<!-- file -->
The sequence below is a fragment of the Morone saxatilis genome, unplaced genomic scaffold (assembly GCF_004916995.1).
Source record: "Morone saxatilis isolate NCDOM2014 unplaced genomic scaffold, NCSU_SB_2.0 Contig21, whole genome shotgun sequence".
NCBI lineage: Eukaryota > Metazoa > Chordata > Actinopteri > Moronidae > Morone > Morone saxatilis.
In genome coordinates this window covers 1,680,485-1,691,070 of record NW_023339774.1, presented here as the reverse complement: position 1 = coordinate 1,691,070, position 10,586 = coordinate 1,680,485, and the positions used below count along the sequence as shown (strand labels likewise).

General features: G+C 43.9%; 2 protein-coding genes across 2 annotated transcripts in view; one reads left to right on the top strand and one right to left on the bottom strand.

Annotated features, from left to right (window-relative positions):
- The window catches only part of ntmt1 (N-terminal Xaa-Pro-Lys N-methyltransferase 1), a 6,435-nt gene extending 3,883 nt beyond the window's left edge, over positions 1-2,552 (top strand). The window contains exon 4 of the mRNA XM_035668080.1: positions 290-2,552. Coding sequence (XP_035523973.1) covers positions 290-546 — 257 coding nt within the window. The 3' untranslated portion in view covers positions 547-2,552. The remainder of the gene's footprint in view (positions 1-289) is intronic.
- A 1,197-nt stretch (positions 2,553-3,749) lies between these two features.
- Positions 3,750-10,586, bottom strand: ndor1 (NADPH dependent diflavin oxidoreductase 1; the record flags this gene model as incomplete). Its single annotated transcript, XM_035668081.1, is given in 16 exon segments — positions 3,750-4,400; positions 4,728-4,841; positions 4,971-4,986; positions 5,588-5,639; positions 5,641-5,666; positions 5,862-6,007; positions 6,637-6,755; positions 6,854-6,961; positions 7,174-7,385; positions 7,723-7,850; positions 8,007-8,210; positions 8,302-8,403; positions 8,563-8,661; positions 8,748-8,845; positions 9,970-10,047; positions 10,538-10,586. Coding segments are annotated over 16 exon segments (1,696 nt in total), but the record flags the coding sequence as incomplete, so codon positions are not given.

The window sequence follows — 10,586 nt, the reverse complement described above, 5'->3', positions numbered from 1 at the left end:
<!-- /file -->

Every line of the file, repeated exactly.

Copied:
The sequence below is a fragment of the Morone saxatilis genome, unplaced genomic scaffold (assembly GCF_004916995.1).
Source record: "Morone saxatilis isolate NCDOM2014 unplaced genomic scaffold, NCSU_SB_2.0 Contig21, whole genome shotgun sequence".
NCBI lineage: Eukaryota > Metazoa > Chordata > Actinopteri > Moronidae > Morone > Morone saxatilis.
In genome coordinates this window covers 1,680,485-1,691,070 of record NW_023339774.1, presented here as the reverse complement: position 1 = coordinate 1,691,070, position 10,586 = coordinate 1,680,485, and the positions used below count along the sequence as shown (strand labels likewise).

General features: G+C 43.9%; 2 protein-coding genes across 2 annotated transcripts in view; one reads left to right on the top strand and one right to left on the bottom strand.

Annotated features, from left to right (window-relative positions):
- The window catches only part of ntmt1 (N-terminal Xaa-Pro-Lys N-methyltransferase 1), a 6,435-nt gene extending 3,883 nt beyond the window's left edge, over positions 1-2,552 (top strand). The window contains exon 4 of the mRNA XM_035668080.1: positions 290-2,552. Coding sequence (XP_035523973.1) covers positions 290-546 — 257 coding nt within the window. The 3' untranslated portion in view covers positions 547-2,552. The remainder of the gene's footprint in view (positions 1-289) is intronic.
- A 1,197-nt stretch (positions 2,553-3,749) lies between these two features.
- Positions 3,750-10,586, bottom strand: ndor1 (NADPH dependent diflavin oxidoreductase 1; the record flags this gene model as incomplete). Its single annotated transcript, XM_035668081.1, is given in 16 exon segments — positions 3,750-4,400; positions 4,728-4,841; positions 4,971-4,986; positions 5,588-5,639; positions 5,641-5,666; positions 5,862-6,007; positions 6,637-6,755; positions 6,854-6,961; positions 7,174-7,385; positions 7,723-7,850; positions 8,007-8,210; positions 8,302-8,403; positions 8,563-8,661; positions 8,748-8,845; positions 9,970-10,047; positions 10,538-10,586. Coding segments are annotated over 16 exon segments (1,696 nt in total), but the record flags the coding sequence as incomplete, so codon positions are not given.

The window sequence follows — 10,586 nt, the reverse complement described above, 5'->3', positions numbered from 1 at the left end: